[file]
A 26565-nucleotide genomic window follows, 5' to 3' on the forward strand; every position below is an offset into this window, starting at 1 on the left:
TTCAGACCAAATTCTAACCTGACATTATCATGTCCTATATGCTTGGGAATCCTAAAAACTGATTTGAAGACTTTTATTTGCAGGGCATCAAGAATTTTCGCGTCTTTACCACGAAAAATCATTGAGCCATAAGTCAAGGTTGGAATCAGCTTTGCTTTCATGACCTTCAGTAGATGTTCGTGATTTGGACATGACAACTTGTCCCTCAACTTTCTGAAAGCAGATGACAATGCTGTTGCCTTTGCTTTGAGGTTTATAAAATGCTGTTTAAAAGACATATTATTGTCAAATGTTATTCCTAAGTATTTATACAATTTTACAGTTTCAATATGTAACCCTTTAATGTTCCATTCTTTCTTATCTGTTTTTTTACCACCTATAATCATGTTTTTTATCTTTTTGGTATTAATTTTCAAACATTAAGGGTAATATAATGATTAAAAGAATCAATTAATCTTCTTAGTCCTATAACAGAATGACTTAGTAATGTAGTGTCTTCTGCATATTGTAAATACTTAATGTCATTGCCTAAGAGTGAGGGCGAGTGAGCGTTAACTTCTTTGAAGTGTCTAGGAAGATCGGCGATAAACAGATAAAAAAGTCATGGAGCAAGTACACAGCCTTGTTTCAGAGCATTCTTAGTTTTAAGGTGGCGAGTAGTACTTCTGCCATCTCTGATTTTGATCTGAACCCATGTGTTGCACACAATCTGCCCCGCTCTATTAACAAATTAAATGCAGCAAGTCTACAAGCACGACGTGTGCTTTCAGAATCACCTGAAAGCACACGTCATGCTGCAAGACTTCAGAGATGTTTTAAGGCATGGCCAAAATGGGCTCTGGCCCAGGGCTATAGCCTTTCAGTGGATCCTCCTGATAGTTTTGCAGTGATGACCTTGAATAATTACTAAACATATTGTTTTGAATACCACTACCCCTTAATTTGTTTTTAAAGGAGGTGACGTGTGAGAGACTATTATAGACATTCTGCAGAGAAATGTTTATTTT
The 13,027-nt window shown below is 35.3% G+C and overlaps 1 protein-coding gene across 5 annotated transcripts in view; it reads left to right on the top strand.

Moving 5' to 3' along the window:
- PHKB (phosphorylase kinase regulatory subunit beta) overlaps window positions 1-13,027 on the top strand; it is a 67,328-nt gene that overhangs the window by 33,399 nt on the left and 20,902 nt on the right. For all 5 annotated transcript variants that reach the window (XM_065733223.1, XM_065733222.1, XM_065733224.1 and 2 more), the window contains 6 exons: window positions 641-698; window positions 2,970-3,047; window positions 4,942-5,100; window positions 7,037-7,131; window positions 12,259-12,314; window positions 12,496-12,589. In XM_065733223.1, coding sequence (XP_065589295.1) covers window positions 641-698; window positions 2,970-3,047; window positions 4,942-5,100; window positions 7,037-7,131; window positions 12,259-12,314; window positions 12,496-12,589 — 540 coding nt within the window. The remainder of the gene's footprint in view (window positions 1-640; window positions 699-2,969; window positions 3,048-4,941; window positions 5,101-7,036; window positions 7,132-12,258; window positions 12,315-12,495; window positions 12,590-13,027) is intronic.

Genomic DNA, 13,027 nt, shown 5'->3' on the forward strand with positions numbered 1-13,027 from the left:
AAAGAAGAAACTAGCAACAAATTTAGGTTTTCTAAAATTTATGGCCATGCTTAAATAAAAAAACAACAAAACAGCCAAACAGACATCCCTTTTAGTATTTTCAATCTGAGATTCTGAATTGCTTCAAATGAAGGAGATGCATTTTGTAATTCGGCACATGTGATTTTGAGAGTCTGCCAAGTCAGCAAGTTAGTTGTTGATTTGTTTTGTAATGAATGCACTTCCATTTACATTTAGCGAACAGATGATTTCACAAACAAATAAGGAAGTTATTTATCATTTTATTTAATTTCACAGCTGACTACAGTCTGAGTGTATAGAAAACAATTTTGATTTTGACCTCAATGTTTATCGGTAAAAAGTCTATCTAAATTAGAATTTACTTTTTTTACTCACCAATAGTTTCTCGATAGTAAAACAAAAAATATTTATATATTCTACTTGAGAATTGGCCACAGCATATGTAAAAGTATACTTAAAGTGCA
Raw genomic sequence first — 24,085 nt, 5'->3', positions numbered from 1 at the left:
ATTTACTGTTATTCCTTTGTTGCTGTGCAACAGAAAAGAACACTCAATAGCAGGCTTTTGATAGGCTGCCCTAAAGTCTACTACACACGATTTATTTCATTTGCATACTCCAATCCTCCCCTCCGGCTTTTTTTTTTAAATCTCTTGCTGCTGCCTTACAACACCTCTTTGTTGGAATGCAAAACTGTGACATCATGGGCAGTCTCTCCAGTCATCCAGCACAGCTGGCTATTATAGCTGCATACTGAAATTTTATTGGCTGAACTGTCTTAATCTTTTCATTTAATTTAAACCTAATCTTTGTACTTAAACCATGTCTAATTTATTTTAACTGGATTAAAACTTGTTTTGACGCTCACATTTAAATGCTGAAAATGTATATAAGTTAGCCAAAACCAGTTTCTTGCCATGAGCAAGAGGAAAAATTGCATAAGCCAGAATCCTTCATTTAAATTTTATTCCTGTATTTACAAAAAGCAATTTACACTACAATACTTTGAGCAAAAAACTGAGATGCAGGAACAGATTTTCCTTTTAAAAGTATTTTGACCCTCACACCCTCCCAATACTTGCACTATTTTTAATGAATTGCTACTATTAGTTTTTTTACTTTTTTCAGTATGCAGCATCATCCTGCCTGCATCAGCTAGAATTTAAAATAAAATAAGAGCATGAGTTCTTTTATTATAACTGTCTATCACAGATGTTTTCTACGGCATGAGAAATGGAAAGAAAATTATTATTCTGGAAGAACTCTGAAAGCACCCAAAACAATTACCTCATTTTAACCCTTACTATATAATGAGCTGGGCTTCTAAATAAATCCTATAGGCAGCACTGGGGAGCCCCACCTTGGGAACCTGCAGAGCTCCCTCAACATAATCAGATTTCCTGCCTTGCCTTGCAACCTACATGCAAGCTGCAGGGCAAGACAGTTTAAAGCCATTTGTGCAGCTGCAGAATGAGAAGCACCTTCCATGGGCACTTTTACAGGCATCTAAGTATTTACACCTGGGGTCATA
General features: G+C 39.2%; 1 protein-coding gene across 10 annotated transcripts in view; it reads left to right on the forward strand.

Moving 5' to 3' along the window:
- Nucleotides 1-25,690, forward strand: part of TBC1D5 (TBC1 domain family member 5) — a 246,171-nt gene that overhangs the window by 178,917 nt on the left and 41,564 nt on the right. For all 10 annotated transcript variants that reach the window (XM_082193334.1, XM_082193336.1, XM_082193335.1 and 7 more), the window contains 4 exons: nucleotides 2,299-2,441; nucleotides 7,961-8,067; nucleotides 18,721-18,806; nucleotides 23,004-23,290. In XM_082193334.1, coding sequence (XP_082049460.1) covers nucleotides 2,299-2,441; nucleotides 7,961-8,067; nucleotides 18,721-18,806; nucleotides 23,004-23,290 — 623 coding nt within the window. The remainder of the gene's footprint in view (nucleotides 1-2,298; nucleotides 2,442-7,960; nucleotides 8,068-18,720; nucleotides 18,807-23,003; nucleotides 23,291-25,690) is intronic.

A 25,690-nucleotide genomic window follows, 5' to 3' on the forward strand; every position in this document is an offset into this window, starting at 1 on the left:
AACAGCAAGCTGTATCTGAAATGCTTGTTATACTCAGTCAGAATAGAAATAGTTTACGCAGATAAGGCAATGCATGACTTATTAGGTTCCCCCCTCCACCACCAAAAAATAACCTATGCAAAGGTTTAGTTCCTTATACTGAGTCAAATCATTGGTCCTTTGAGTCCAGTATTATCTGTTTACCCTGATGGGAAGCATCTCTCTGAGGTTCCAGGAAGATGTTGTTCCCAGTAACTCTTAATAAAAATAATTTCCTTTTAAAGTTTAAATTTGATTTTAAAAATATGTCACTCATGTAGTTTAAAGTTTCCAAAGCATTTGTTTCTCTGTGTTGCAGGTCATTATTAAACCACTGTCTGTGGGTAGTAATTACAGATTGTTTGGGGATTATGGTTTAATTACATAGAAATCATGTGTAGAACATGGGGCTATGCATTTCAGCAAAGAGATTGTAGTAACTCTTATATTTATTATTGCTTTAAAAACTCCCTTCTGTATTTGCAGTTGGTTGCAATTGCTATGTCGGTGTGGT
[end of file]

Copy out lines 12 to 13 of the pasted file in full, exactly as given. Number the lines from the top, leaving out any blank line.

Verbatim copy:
- Nucleotides 1-25,690, forward strand: part of TBC1D5 (TBC1 domain family member 5) — a 246,171-nt gene that overhangs the window by 178,917 nt on the left and 41,564 nt on the right. For all 10 annotated transcript variants that reach the window (XM_082193334.1, XM_082193336.1, XM_082193335.1 and 7 more), the window contains 4 exons: nucleotides 2,299-2,441; nucleotides 7,961-8,067; nucleotides 18,721-18,806; nucleotides 23,004-23,290. In XM_082193334.1, coding sequence (XP_082049460.1) covers nucleotides 2,299-2,441; nucleotides 7,961-8,067; nucleotides 18,721-18,806; nucleotides 23,004-23,290 — 623 coding nt within the window. The remainder of the gene's footprint in view (nucleotides 1-2,298; nucleotides 2,442-7,960; nucleotides 8,068-18,720; nucleotides 18,807-23,003; nucleotides 23,291-25,690) is intronic.

A 25,690-nucleotide genomic window follows, 5' to 3' on the forward strand; every position in this document is an offset into this window, starting at 1 on the left: